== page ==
Scientists at the Argonne National Lab outside just of Chicago are on the front lines in the fight against the coronavirus.
They have developed a 3D image of Nsp15, a protein inside of the virus, alongside researchers from University of Chicago, Northwestern University's Feinberg School of Medicine, and University of California Riverside School of Medicine.
To be clear, Argonne does not have a sample of the virus—instead it has the proteins inside it.
Argonne has shared this image so drug companies and other researchers can study it to find out how to stop the virus from replicating.
"We know where active site of this enzyme is," said Dr. Andrzej Joachimiak, the director of structural biology at the lab. "Active site is the place where the protein recognizes RNA and it cleaves it, it breaks the RNA. So we are trying to use computer modeling to identify the compounds that will bind with that active site and block RNA cleavage."
That won't happen anytime soon. Scientists at Argonne say it will take about a year to find what can block the the virus and another year or so to develop a vaccine. But producing the image is a critical first step, made possible by years of SARS research at the lab.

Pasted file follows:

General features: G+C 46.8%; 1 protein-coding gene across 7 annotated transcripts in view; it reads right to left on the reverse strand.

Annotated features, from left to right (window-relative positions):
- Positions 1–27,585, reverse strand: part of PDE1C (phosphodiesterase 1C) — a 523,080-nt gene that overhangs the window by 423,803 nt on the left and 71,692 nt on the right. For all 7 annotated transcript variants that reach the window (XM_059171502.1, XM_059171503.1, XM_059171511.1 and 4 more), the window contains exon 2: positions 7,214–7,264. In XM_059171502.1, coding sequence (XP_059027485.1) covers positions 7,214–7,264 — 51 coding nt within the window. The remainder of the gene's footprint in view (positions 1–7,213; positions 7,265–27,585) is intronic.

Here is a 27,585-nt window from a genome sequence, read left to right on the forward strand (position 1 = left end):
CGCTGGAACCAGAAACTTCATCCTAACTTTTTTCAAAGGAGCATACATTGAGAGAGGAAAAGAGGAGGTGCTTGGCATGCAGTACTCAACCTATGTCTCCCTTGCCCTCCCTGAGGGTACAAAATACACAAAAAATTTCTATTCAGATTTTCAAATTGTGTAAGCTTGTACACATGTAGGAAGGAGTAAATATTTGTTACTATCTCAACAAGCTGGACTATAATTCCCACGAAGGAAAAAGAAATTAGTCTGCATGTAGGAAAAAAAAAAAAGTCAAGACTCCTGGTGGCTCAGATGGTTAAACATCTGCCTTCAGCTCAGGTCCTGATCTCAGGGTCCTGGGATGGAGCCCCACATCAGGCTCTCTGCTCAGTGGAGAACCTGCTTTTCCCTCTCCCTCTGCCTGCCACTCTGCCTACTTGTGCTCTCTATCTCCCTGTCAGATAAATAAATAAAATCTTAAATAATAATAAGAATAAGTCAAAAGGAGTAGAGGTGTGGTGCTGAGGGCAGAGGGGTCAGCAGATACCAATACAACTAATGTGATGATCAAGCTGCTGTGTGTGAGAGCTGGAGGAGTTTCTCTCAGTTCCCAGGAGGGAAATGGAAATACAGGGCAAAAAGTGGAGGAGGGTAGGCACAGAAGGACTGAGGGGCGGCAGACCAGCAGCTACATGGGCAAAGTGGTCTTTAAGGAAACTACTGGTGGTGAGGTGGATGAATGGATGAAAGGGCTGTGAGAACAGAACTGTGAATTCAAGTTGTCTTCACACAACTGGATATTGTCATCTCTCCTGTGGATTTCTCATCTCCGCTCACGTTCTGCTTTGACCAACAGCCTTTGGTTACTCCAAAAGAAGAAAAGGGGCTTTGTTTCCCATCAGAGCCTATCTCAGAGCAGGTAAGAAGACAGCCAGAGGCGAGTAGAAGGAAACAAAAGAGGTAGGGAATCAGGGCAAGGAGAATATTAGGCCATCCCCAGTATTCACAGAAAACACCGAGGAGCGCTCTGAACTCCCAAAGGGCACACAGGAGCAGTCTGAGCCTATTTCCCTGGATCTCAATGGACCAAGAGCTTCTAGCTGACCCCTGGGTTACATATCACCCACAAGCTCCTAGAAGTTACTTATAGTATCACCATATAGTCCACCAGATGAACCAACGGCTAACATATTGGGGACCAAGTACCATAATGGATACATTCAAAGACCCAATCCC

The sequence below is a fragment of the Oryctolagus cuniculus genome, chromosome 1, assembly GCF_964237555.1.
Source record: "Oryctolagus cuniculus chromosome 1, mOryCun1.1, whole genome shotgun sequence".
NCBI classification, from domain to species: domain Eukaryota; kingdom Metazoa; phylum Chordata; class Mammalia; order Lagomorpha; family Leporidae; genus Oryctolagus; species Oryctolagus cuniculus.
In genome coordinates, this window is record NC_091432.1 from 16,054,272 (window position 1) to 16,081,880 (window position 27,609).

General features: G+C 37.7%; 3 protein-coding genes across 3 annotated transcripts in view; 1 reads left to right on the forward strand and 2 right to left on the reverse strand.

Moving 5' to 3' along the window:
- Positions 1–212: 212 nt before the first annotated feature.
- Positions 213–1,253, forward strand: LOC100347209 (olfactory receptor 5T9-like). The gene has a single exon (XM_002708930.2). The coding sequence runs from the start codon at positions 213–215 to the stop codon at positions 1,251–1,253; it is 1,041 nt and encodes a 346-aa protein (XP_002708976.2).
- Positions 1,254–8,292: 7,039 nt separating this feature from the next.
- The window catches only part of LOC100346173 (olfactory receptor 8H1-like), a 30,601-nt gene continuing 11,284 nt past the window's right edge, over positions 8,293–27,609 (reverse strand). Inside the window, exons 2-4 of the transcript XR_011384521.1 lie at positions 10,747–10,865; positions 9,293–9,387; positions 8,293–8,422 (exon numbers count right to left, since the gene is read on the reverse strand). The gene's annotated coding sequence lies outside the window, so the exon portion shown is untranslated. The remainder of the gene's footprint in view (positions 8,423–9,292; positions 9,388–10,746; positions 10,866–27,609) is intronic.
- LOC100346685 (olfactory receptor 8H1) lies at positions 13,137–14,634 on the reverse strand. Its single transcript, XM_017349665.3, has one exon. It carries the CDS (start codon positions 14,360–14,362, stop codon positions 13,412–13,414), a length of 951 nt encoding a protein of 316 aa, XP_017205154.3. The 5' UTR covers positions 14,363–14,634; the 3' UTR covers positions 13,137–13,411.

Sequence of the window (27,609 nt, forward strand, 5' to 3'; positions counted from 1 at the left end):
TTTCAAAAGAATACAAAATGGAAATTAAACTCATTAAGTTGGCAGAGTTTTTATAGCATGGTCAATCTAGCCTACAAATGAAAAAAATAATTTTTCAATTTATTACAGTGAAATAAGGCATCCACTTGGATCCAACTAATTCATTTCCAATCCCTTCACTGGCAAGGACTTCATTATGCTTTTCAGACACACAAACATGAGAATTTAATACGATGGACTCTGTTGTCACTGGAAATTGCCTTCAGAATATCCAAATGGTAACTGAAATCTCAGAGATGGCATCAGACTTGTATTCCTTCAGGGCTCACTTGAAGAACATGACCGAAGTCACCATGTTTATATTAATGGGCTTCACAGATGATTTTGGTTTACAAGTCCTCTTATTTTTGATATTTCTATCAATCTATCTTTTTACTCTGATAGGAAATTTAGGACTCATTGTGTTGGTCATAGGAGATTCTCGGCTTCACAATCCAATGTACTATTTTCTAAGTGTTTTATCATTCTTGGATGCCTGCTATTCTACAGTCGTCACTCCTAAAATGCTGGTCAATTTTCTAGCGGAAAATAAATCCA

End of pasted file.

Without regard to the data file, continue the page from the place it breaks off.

"When this new coronavirus came along, we had a lot of information already," said Bob Fischetti, the life sciences advisor to the Advanced Photon Source director. "So that helped us accelerate the process of trying to determine the structure of the protein,and try to understand how can you stop what their function is to try to stop them replicating and causing infections."
Fischetti says the coronavirus is very similar to the SARS virus, but little differences are making a big impact.
The research at the lab takes place inside a massive technology facility called the Advanced Photon Source. It's powered by particles moving at the speed of light around a ring three-quarters of a mile long. That's big enough to fit Wrigley Field inside.
68 beam lines off shoot from the ring, and Fischetti says about 16 are studying structural biology. He said three are being used for coronavirus research. He describes the beams as a powerful X-ray, which takes hundreds of images of the protein to make the final 3D image.
Thousands of scientists come to the lab each year to use the facility, and images produced there have led to drugs for AIDS, skin cancer, Type 2 Diabetes, leukemia and more. They have also extensively studied Ebola and Zika virus. More than 100 scientists have received close to $3 million to conduct research there 2018.
The scientists say they are feeling the pressure, but refuse to slow down, especially when it comes to keeping people healthy.
"This is just the beginning," said protein crystallographer Karolina Michalska. "Because there will be more structures needed to be solved."